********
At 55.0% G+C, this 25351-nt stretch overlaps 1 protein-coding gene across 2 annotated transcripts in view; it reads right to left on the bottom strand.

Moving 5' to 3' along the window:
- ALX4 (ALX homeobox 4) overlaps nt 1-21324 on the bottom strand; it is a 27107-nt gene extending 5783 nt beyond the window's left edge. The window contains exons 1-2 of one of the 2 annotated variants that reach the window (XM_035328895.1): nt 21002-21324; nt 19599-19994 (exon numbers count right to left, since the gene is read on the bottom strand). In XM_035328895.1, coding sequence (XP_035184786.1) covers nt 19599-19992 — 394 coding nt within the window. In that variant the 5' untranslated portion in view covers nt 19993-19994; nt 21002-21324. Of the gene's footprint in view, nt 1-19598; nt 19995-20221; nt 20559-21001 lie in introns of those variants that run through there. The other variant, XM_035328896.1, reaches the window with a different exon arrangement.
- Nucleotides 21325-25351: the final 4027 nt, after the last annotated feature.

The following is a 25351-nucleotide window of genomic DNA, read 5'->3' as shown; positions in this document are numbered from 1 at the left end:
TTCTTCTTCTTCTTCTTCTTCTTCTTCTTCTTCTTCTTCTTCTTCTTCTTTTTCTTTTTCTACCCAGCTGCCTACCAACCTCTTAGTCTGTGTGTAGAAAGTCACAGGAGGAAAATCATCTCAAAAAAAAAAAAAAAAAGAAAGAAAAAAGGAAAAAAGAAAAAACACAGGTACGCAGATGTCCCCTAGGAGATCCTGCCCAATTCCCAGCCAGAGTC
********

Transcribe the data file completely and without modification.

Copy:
At 55.0% G+C, this 25351-nt stretch overlaps 1 protein-coding gene across 2 annotated transcripts in view; it reads right to left on the bottom strand.

Moving 5' to 3' along the window:
- ALX4 (ALX homeobox 4) overlaps nt 1-21324 on the bottom strand; it is a 27107-nt gene extending 5783 nt beyond the window's left edge. The window contains exons 1-2 of one of the 2 annotated variants that reach the window (XM_035328895.1): nt 21002-21324; nt 19599-19994 (exon numbers count right to left, since the gene is read on the bottom strand). In XM_035328895.1, coding sequence (XP_035184786.1) covers nt 19599-19992 — 394 coding nt within the window. In that variant the 5' untranslated portion in view covers nt 19993-19994; nt 21002-21324. Of the gene's footprint in view, nt 1-19598; nt 19995-20221; nt 20559-21001 lie in introns of those variants that run through there. The other variant, XM_035328896.1, reaches the window with a different exon arrangement.
- Nucleotides 21325-25351: the final 4027 nt, after the last annotated feature.

The following is a 25351-nucleotide window of genomic DNA, read 5'->3' as shown; positions in this document are numbered from 1 at the left end:
TTCTTCTTCTTCTTCTTCTTCTTCTTCTTCTTCTTCTTCTTCTTCTTCTTTTTCTTTTTCTACCCAGCTGCCTACCAACCTCTTAGTCTGTGTGTAGAAAGTCACAGGAGGAAAATCATCTCAAAAAAAAAAAAAAAAAGAAAGAAAAAAGGAAAAAAGAAAAAACACAGGTACGCAGATGTCCCCTAGGAGATCCTGCCCAATTCCCAGCCAGAGTC